In 2011 physicists at CERN made one of the great “huge if true” claims of their field, reporting that neutrinos had been observed to get from Switzerland to Italy faster than light. Although subsequently disproven, this wasn’t the first, nor the last, time these poorly understood particles were claimed to break the great cosmic speed limit.
Discussions of these claims often used a shorthand that faster-than-light travel would “make neutrinos tachyons”. So, what is a tachyon, and do they exist, even if not in the form of neutrinos?
The familiar universe consists of massless particles like photons, that can travel at the speed of light in a vacuum, and those with mass that always travel more slowly. An essential feature of Einstein’s Theory of Special Relativity is that for objects with mass, as speed increases so does mass. Under everyday conditions the increase is so small as to be unnoticeable, but particles accelerated to close to light speed can gain many times their mass at rest.
According to Einstein, anything with mass traveling at the speed of light would be infinitely massive, which is impossible. Faster-than-light travel therefore requires the tricky feat of accelerating to a greater speed without ever moving at exactly light speed.
However, in the 1960s physicists started considering the possibility of particles that always travel faster than the speed of light. For them, the obstacle would be slowing down to mere light speed and eventually below it. In 1967, Gerald Feinberg coined the name tachyon.
Putting a name to it led some non-physicists to assume tachyons had been found, or at least evidence for their existence identified. This, despite the now-debunked Alp-crossing claims, is not the case.
However, lacking proof of tachyons’ existence hasn’t stopped physicists devoting a lot of thought to trying to work out what they would be like if they did. It’s a story familiar from wormholes and the multiverse.
Crucially, if tachyons exist they not only can travel faster than the speed of light, but always do. It would be as impossible for them to slow down to speeds below the light barrier as it is for us to reach speeds above it. Deeply counter-intuitively, they must also lose energy as they speed up – slowing down towards the speed of light requires them to gain energy. To get to speeds just slightly above light speed would be immensely energy-intensive.
Tachyons were also envisaged as having “imaginary mass”. It might sound like anyone talking about this is playing a not-very-convincing joke, but imaginary mass is actually a much more widespread concept in physics than tachyons. Fields are known to have imaginary mass, the question is whether particles can too. The answer is doubtful, leaning towards no, but if imaginary mass particles do exist somehow, then they would move faster than light and therefore be tachyons.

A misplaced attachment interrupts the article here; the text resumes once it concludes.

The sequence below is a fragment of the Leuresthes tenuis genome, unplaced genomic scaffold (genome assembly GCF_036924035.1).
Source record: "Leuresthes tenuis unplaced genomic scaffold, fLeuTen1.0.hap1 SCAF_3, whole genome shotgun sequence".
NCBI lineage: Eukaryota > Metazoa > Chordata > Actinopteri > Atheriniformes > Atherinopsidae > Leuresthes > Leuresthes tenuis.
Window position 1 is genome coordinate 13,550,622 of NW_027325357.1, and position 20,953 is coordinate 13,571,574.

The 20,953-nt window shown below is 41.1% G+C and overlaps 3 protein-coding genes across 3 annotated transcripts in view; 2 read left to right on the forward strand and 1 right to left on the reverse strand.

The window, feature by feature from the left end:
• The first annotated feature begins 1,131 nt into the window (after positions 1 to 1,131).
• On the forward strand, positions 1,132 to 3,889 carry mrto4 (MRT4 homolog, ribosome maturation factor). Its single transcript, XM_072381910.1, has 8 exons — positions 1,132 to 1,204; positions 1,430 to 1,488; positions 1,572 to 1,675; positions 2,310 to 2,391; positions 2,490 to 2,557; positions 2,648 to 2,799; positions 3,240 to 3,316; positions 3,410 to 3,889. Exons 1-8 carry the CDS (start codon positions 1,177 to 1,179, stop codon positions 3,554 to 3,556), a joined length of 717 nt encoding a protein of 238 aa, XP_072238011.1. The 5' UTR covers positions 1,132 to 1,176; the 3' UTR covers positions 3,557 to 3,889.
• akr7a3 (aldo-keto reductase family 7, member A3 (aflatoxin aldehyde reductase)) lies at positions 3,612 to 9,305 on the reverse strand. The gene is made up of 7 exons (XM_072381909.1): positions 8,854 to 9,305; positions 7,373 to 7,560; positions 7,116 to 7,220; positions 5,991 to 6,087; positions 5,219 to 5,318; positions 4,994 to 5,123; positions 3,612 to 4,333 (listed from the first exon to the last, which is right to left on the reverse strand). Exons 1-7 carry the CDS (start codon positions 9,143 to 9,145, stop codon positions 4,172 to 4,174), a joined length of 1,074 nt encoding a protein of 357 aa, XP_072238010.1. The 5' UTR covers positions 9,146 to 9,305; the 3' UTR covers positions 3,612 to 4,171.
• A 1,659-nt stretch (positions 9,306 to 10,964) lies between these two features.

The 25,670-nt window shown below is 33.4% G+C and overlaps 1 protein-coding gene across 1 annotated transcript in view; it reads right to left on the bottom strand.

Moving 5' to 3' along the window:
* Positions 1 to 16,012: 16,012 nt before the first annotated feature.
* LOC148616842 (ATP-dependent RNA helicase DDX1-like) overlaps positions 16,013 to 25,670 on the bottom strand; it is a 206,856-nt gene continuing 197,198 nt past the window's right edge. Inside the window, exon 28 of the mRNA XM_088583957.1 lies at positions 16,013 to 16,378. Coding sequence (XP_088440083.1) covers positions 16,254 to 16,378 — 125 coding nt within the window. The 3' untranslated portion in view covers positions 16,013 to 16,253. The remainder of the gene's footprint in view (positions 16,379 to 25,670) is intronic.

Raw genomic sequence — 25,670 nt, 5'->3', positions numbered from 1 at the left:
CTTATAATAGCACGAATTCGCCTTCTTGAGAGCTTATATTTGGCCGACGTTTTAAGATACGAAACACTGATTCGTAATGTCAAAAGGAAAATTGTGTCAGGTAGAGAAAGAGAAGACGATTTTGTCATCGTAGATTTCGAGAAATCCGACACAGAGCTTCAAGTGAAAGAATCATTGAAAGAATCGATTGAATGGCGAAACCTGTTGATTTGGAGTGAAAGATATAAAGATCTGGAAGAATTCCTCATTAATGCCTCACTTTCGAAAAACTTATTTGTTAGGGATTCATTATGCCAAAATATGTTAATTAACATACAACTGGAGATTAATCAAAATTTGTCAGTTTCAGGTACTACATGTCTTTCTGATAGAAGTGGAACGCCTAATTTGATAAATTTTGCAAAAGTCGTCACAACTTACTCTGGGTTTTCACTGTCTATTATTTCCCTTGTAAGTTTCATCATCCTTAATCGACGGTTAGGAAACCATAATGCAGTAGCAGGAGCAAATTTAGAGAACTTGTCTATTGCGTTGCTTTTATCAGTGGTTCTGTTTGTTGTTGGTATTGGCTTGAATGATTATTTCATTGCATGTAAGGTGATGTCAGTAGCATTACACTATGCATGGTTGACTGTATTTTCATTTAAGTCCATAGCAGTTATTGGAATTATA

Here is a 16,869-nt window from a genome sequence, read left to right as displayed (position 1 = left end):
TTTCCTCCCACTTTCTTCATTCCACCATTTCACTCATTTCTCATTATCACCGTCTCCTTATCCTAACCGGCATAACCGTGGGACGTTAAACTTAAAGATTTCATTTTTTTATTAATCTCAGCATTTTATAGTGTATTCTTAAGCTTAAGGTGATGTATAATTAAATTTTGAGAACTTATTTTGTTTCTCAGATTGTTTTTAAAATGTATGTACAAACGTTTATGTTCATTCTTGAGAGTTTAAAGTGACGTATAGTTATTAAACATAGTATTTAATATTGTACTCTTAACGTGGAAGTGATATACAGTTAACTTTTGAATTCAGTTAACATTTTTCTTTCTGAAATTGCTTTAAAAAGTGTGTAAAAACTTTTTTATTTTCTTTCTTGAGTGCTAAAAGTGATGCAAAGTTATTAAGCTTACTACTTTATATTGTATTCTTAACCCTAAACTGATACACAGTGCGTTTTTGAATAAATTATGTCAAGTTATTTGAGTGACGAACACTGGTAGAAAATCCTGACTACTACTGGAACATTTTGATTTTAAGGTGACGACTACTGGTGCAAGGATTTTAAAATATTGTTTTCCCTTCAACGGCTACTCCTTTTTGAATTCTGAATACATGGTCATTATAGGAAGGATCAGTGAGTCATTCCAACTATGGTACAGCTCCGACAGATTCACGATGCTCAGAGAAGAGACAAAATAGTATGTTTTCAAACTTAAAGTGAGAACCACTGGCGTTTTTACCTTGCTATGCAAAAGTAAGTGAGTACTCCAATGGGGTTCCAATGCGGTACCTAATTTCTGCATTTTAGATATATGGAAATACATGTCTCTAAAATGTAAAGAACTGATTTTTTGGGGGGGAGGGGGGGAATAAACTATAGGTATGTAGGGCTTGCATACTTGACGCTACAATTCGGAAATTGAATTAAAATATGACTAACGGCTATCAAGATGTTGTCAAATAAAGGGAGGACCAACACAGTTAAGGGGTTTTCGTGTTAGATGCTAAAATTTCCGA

More recent explorations of the possibility of tachyons involve them having real mass. Either way, most physicists put them into the “fun to think about, but unlikely to exist” category. Nevertheless, there remain a committed minority of tachyon-believers, and now and then papers get published claiming to provide evidence.
Thousands of papers are published each year that include the word tachyon, and while many of them are describing “tachyon-free” models, others are taking the possibility seriously. Here’s one, for example, exploring the possibility of wormholes supported by matter made of tachyons.
It's possible tachyons exist, but we have no capacity to detect or interact with them. This leads to philosophical questions along the lines of the famous, “If a tree falls in a forest, does it make a sound if there’s no one around to hear it?”
The more interesting possibility is for tachyons to exist and humans to eventually gain the capacity not merely to interact with, but control them. Ultimately that might lead to moving faster than light, or potentially even time travel. These ideas make for great (and terrible) science fiction, but they’re wildly speculative.
The idea of being able to harness tachyons to send messages at faster-than-light speeds is a little closer to the realm of reality. It’s where people’s minds went between the claim of neutrinos outpacing light and its debunking. However, even this would contradict causality and run into the Grandfather Paradox that almost all visions of time travel encounter.
The prospects for tachyons look bleak, but given all the ways physics has surprised everyone, including its most knowledgeable practitioners, over the last century, it might not be safe to dismiss them entirely.
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